Another step in preparing for the long dark winter is to install flag lines to all the outlying buildings. After Dana and I searched our schedules, it turned out, between him working days and me working nights, various cleaning activities, and his Station Science Leader activities, we had to do it Sunday morning.
All the summer tourist have no choice but to leave their used sheets and blankets behind and it falls to the winter crew to do the laundry. Our washing machines have been going nonstop since Station closing and it has been a community project to get it all done. Every time you go by the laundry room you just toss a load in or fold some sheets and blankets.
Station closing came early this year. We were working out at DSL on the afternoon of the 13th when rumors started to make the rounds among the SPT crew that the Station would close early, due to poor weather approaching the Pole. One day can make a huge difference with the tight schedule at the South Pole and a mild panic set in among the beekers.
BICEP was in good shape. Cynthia and I just had to tighten a number of screws that had come lose on the telescope mount. We spent a few hours until 1 in the morning, doing a contortionist act around the telescope, before heading back to the Station for a quick celebration with some of the SPT folks.
Our winter supply of eggs arrived today. Are large crowd gathered at Destination Zulu to unload the eggs. Speculation abounds on the prospect of the eggs lasting for the whole winter. In my past five winters it has been hit and miss. I don’t eat two (or more) eggs for breakfast every day. So this doesn’t bother me much, but it does amaze me that we haven’t figured this one out after more than 50 years of running the South Pole Station. This year’s eggs come pre-oiled and thus we won’t have the usual egg oiling party.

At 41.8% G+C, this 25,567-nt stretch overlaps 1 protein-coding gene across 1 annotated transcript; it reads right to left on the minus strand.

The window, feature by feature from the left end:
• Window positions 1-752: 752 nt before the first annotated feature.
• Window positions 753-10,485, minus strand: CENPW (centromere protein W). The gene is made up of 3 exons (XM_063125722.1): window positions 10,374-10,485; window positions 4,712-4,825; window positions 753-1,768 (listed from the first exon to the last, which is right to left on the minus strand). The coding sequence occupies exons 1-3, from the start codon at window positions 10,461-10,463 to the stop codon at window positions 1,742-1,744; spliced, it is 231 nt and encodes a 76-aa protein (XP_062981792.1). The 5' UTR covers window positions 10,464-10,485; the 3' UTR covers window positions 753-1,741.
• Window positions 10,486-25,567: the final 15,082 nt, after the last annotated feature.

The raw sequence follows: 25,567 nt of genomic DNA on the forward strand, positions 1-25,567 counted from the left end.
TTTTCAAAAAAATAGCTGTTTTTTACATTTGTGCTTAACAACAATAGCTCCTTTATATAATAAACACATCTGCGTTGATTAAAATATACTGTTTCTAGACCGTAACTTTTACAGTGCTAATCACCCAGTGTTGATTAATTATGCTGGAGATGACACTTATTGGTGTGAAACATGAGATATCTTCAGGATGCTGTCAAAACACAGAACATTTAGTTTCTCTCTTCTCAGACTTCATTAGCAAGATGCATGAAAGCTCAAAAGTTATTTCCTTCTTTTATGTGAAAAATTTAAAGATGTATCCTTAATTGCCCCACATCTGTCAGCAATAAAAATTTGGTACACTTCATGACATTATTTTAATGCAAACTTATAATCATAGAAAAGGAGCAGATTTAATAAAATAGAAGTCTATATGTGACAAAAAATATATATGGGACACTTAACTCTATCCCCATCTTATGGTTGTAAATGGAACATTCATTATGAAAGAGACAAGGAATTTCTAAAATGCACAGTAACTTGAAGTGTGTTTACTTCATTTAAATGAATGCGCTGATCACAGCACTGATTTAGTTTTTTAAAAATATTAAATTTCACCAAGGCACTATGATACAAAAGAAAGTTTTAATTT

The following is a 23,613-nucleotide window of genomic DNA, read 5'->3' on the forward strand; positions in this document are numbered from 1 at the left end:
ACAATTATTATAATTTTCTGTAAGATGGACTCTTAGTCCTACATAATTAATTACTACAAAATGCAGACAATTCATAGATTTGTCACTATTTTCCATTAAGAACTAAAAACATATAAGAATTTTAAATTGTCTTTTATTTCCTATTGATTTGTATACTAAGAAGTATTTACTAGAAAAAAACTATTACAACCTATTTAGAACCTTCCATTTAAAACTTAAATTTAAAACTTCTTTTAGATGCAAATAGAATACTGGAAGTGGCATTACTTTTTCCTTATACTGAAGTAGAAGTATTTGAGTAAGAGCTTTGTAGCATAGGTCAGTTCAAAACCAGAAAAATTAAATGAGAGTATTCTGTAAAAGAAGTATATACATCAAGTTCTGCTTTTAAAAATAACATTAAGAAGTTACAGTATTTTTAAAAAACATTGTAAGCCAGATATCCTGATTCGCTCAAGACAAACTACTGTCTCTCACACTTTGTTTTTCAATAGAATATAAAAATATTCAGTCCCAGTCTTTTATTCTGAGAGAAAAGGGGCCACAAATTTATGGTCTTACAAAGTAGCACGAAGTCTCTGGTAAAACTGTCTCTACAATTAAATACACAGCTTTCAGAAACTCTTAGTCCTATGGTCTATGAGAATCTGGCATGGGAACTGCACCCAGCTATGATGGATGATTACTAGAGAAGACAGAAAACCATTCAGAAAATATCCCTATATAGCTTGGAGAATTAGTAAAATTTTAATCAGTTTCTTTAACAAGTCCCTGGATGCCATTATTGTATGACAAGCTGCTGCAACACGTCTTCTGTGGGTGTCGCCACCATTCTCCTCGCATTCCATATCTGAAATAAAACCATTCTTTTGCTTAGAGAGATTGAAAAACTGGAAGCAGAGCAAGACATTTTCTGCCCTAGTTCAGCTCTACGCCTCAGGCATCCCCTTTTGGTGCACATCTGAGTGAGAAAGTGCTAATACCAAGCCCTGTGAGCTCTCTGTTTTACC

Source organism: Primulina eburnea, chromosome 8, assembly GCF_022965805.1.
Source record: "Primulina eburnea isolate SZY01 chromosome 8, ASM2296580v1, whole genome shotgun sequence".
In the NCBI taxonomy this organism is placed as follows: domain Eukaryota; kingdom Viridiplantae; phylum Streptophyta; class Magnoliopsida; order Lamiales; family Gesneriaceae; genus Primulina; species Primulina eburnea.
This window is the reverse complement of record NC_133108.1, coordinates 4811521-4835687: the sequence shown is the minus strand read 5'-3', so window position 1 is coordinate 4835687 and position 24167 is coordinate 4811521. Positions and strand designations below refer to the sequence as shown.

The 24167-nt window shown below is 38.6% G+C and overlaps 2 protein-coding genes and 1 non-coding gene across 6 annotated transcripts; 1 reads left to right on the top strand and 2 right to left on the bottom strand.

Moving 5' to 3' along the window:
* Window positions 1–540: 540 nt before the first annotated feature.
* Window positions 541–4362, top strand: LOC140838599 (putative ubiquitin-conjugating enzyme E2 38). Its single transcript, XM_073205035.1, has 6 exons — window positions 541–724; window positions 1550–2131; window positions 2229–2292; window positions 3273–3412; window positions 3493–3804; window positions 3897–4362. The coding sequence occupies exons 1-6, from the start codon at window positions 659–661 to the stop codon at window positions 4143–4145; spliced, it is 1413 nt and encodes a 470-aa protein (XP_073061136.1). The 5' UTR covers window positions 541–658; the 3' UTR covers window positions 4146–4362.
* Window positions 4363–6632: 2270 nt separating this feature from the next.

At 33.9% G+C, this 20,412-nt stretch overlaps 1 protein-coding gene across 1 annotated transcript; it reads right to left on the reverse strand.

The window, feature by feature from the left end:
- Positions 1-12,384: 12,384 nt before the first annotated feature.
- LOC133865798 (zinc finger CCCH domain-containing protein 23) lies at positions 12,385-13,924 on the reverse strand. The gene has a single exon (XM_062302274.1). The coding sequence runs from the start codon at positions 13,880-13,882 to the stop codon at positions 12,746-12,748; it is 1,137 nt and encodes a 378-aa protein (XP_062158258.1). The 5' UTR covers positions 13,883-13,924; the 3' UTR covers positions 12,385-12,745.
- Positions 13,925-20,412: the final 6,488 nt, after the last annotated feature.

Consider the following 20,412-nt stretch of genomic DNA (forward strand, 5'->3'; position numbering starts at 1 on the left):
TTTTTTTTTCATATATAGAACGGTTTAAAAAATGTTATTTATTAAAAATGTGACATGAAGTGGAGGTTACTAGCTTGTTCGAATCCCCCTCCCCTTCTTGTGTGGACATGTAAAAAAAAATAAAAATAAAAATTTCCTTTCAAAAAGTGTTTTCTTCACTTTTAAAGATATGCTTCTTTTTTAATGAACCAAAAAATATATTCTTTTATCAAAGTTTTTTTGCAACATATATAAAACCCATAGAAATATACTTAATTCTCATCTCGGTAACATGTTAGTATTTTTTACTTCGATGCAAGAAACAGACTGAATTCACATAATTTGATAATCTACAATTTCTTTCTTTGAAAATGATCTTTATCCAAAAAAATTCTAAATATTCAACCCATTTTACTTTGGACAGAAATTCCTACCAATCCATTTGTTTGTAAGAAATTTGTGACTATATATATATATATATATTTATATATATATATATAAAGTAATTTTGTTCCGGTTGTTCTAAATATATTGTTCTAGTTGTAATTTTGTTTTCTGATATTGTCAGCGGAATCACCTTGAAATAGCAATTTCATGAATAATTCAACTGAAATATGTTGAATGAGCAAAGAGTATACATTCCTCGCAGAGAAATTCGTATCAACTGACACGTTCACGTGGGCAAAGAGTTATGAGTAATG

The Station is preparing for winter and the Summer Camp is closing down. Today we got the official word that we can use all the remaining water in the Ice Palace. The last plane left a little earlier than anticipated. So I guess there was some extra water.
Normally we follow the “Two minute showers twice a week” rule. So this sounded too good to be true. I made the track out to Summer Camp at two in the morning and took a loooooong shower. Probably the longest shower in South Pole history. Well, maybe not counting Jerry Nielsen.
The Ice Palace is a strange place. It looks like a campground bathroom combined with an industrial site. It does have big windows. So I could sit inside after my shower and stare at the frozen landscape outside. Minus 55° and not a soul to be seen. Very relaxing.
It is nice to see that this year we got a huge supply of beverages for the winter. For some reason the Antarctic Program uses the code word Baja (don’t tell anyone) for beverage delivery. So today was the day we moved all “Baja” into the Station. A grand total of 45,000 lbs. There is the slight problem that the elevator and the hoist just don’t work and even if the hoist did work, there is no way of lifting anything to the first floor. So we just have to carry everything up. The logistics folks did a really good job of getting everything organized and it all went very smoothly and fast.
Interestingly, one of my colleagues pointed out that this amounts to 3.5 lbs per person per day for the winter. I don’t think I can handle that.